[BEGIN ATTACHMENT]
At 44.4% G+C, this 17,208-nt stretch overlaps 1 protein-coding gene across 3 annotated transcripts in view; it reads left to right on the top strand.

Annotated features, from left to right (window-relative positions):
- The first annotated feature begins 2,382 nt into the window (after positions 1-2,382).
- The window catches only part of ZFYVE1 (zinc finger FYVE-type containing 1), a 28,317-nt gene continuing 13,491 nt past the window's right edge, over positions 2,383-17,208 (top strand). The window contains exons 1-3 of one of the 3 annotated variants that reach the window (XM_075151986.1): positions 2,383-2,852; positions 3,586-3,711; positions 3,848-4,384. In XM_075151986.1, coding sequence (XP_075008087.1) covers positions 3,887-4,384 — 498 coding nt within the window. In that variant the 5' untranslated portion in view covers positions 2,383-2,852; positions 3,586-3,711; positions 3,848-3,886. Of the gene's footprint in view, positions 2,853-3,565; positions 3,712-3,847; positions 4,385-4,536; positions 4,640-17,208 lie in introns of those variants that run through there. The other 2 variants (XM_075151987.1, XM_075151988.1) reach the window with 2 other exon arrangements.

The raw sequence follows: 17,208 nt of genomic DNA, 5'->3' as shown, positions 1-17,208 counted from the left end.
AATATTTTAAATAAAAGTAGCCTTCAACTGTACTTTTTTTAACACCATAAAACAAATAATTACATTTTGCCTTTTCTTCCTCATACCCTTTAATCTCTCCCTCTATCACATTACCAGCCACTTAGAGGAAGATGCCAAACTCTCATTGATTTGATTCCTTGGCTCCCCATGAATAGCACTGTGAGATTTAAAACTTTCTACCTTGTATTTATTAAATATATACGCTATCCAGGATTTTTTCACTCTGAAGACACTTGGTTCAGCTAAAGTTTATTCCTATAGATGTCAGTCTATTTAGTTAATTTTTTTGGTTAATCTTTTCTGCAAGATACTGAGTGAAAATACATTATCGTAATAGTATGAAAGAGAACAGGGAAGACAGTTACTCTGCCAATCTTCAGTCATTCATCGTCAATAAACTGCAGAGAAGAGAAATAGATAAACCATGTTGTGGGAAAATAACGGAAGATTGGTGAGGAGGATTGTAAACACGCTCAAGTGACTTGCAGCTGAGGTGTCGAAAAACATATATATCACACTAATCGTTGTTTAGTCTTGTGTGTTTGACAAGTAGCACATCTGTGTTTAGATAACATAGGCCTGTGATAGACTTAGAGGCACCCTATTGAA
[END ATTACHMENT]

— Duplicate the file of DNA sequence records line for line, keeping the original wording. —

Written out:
At 44.4% G+C, this 17,208-nt stretch overlaps 1 protein-coding gene across 3 annotated transcripts in view; it reads left to right on the top strand.

Annotated features, from left to right (window-relative positions):
- The first annotated feature begins 2,382 nt into the window (after positions 1-2,382).
- The window catches only part of ZFYVE1 (zinc finger FYVE-type containing 1), a 28,317-nt gene continuing 13,491 nt past the window's right edge, over positions 2,383-17,208 (top strand). The window contains exons 1-3 of one of the 3 annotated variants that reach the window (XM_075151986.1): positions 2,383-2,852; positions 3,586-3,711; positions 3,848-4,384. In XM_075151986.1, coding sequence (XP_075008087.1) covers positions 3,887-4,384 — 498 coding nt within the window. In that variant the 5' untranslated portion in view covers positions 2,383-2,852; positions 3,586-3,711; positions 3,848-3,886. Of the gene's footprint in view, positions 2,853-3,565; positions 3,712-3,847; positions 4,385-4,536; positions 4,640-17,208 lie in introns of those variants that run through there. The other 2 variants (XM_075151987.1, XM_075151988.1) reach the window with 2 other exon arrangements.

The raw sequence follows: 17,208 nt of genomic DNA, 5'->3' as shown, positions 1-17,208 counted from the left end.
AATATTTTAAATAAAAGTAGCCTTCAACTGTACTTTTTTTAACACCATAAAACAAATAATTACATTTTGCCTTTTCTTCCTCATACCCTTTAATCTCTCCCTCTATCACATTACCAGCCACTTAGAGGAAGATGCCAAACTCTCATTGATTTGATTCCTTGGCTCCCCATGAATAGCACTGTGAGATTTAAAACTTTCTACCTTGTATTTATTAAATATATACGCTATCCAGGATTTTTTCACTCTGAAGACACTTGGTTCAGCTAAAGTTTATTCCTATAGATGTCAGTCTATTTAGTTAATTTTTTTGGTTAATCTTTTCTGCAAGATACTGAGTGAAAATACATTATCGTAATAGTATGAAAGAGAACAGGGAAGACAGTTACTCTGCCAATCTTCAGTCATTCATCGTCAATAAACTGCAGAGAAGAGAAATAGATAAACCATGTTGTGGGAAAATAACGGAAGATTGGTGAGGAGGATTGTAAACACGCTCAAGTGACTTGCAGCTGAGGTGTCGAAAAACATATATATCACACTAATCGTTGTTTAGTCTTGTGTGTTTGACAAGTAGCACATCTGTGTTTAGATAACATAGGCCTGTGATAGACTTAGAGGCACCCTATTGAA